library system case study is used to illustrate the application of NOMIS, in particular
some diagrams provided by each of its views will be presented. Section 5 presents
some related work regarding other attempts to integrate the foundation theories of
NOMIS and, finally, section 6 present the conclusions, work done and future work.
2 Theoretical Foundations of NOMIS
2.1 Human Relativism
Human Relativism (HR) [1] is a simple philosophical stance that recognises reality
relative to humans without adhering to a subjectivist view of the world. This view is
particularly important in businesses and organisations where the key elements are
humans that have different understanding, experience, and knowledge of
organisational reality. Also information expressed by language and used to represent
and communicate this reality has a fundamental role in this context. Again,
information is dependent on individuals and their perceptions, interpretations,
knowledge, judgment, etc being impossible to formulate and state precisely. Thus, HR
recognises and highlights the central role played by humans by acknowledging an
objective reality as human relative and proposes two concepts observability and
precision – to deal with the unpredictability and inaccuracy factors introduced. In
order to understand the first concept – observability – is necessary to distinguish
between perception, the process of acknowledging the external reality through our
senses, and interpretation, the meaning making process. Only information goes
through the interpretation process, all other elements of human reality are just
perceived. This restricts what is perceived by humans and, consequently, what is
understood as observable. Observable things can be viewed as material or physical
individual things from the objectivist point of view. As an example a particular house
is observable, but the concept of a house, an universal, is not observable.
From this perspective HR makes the following assumption:
Anything that is observable will be more consensual, precise and, therefore
more appropriate to be used by scientific methods.
In practice observability intends to remove ambiguities from human reality and to
achieve the necessary precision needed to apply and use scientific methods. Besides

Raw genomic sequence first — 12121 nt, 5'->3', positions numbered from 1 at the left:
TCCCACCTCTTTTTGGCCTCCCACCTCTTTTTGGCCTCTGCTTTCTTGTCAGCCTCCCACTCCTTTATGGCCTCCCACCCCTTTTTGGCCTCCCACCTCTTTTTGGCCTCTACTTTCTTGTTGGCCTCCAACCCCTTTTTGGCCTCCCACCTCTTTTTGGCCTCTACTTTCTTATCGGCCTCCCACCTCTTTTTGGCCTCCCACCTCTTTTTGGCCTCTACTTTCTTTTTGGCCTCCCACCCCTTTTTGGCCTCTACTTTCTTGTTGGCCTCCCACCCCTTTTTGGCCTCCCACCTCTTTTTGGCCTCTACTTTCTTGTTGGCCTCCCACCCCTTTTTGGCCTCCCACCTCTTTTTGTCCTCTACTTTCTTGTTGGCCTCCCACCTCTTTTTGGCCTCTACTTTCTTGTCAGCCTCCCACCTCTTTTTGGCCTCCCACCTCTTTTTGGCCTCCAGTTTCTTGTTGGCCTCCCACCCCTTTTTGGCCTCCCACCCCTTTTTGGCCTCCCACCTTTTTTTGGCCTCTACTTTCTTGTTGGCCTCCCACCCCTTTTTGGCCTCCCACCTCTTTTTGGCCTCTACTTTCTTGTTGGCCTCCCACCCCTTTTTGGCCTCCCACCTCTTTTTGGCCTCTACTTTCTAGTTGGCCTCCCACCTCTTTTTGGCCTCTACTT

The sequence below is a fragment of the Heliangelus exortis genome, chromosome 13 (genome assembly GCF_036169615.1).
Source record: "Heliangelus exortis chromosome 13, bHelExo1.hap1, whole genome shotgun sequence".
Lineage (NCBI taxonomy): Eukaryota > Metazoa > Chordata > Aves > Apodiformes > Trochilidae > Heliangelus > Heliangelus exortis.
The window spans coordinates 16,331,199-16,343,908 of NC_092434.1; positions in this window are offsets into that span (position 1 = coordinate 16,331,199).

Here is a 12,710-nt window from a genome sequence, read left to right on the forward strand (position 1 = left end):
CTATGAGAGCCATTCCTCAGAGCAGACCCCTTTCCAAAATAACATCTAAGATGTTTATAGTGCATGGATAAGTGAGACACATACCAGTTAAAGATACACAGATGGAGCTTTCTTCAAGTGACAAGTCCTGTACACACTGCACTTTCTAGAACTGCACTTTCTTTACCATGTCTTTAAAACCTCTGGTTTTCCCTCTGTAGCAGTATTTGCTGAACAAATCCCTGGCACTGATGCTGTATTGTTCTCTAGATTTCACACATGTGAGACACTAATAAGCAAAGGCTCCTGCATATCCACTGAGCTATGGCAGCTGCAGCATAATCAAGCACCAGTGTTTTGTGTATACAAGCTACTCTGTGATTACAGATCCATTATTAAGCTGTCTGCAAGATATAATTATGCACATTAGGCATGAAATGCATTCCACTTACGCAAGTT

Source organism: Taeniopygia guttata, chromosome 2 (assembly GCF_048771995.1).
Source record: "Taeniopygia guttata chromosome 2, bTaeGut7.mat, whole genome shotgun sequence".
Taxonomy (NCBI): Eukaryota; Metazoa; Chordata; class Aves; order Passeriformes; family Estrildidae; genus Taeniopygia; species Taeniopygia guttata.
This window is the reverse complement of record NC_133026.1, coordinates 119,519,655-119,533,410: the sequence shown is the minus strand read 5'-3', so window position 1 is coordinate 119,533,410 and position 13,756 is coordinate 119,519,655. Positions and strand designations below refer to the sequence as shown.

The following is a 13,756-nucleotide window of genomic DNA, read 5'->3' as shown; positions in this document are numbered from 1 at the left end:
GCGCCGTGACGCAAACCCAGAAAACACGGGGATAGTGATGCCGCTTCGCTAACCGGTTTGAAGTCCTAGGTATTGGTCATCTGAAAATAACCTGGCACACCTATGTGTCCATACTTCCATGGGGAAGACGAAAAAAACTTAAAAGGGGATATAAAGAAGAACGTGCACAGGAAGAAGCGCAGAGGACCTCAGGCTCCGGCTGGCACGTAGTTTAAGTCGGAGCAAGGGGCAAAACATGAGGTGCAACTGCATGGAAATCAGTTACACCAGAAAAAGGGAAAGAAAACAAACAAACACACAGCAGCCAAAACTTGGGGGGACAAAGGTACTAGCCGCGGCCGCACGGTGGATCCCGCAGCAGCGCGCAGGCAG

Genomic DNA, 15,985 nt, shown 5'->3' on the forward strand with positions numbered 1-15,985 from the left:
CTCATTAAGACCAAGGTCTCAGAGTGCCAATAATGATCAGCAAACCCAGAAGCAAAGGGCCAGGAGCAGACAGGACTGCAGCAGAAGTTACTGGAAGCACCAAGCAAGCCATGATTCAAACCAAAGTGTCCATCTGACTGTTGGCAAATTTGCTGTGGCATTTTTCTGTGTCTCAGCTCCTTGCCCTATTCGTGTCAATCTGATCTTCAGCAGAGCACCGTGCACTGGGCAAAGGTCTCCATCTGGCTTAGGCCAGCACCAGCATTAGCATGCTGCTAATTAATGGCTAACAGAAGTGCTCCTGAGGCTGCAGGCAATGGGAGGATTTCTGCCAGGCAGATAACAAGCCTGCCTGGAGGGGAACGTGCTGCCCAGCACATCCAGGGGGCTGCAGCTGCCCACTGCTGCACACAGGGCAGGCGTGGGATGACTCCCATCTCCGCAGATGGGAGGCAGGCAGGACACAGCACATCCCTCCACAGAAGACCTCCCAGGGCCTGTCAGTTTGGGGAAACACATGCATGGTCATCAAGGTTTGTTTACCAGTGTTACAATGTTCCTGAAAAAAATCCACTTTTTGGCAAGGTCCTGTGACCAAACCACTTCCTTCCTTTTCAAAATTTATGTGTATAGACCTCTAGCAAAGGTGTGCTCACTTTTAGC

using observability it is also possible to remove ambiguities by having a high degree
of precision in any element of human reality. This second concept of precision in HR
seeks to deal with this matter. To have a high degree of precision means to have a
reduced level of ambiguity and different meanings in some term or element making it
generally accepted, recognised and shared. One way of achieving precision, for
example, is the use of physical measurement. It is simple to say, by using an
appropriate instrument, if a specific string has or has not one meter of length, making
it not so dependent on individuals.
From what have been said, an important Human Relativistic hypothesis is:
By adopting observable elements or high precision elements under a human
relativistic view it is possible to derive a scientific and theoretical well founded
approach to IS.
These simple ideas proposed by HR are, in fact, aligned with social constructivism
and objectivism making a proper connection between them.
From an IS development viewpoint most of the problems felt with hard and soft
approaches have its origins in the human element. This element introduces, in many
different ways, an unpredictability factor that prevents the use of scientific and
objective methods. HR identifies and highlights this point by recognising human
behaviour, in general, as the source of IS development problems. This allows for
using different approaches when human behaviour is or is not present. Therefore,
another HR hypothesis and conclusion is:
We may freely apply technical approaches if there is no unpredictable
behaviour present, specifically human behaviour.
2.2 Organisational Semiotics
One of theories supporting NOMIS is Organisational Semiotics (OS) [2] which was
introduced by Ronald Stamper and his teams. OS perspective recognises and
emphasises the social nature of IS and purposes a new philosophical stance –
actualism – as a new way of looking into the world where reality and knowledge are
constantly being constructed and altered by human agents through their acts. Human
agents and their actions are, in fact, the essential elements of the two philosophical
assumptions assumed in OS [5], namely: